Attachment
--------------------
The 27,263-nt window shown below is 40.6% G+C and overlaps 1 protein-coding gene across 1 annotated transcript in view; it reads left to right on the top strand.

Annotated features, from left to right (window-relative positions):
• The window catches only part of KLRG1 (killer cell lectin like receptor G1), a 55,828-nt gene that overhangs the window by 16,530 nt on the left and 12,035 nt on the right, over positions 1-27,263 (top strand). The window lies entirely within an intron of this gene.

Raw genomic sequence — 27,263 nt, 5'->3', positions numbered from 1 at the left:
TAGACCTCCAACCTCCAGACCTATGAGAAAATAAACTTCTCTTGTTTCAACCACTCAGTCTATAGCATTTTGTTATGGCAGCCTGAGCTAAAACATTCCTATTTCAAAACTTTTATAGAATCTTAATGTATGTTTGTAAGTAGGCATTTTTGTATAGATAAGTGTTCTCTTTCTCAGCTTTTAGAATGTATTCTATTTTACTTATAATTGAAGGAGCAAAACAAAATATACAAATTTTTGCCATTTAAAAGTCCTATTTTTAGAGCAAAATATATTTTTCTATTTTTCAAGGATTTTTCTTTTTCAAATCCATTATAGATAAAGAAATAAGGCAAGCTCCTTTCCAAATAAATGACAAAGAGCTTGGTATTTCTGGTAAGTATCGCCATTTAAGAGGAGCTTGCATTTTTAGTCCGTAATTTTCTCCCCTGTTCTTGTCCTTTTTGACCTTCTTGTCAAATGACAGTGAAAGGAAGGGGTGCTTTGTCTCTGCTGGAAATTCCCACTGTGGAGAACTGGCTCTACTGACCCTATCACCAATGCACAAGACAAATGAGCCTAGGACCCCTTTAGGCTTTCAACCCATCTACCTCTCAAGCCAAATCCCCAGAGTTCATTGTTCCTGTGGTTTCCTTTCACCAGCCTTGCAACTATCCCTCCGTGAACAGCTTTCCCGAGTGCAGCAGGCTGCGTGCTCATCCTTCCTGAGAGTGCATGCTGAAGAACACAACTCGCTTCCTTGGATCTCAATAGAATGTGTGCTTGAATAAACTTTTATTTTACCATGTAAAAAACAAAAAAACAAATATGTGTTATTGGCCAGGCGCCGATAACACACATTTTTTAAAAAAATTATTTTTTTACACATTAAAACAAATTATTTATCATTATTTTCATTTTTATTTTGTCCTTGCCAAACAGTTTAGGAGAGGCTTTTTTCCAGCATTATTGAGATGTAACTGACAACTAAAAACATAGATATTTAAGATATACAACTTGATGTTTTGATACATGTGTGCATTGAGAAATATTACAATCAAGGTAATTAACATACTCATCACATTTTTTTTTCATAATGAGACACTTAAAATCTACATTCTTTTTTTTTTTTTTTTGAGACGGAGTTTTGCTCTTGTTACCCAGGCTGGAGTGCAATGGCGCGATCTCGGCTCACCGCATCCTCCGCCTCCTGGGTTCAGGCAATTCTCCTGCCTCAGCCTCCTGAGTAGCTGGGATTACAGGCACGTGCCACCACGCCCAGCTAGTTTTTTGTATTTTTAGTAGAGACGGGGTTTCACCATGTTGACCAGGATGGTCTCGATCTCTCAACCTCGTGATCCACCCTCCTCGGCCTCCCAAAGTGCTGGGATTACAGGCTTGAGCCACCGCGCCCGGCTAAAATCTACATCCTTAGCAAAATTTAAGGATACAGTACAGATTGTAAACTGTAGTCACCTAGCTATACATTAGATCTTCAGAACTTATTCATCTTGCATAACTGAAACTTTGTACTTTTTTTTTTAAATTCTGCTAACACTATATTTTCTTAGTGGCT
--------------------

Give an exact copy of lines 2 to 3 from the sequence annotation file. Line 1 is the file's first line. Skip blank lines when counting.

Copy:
Annotated features, from left to right (window-relative positions):
• The window catches only part of KLRG1 (killer cell lectin like receptor G1), a 55,828-nt gene that overhangs the window by 16,530 nt on the left and 12,035 nt on the right, over positions 1-27,263 (top strand). The window lies entirely within an intron of this gene.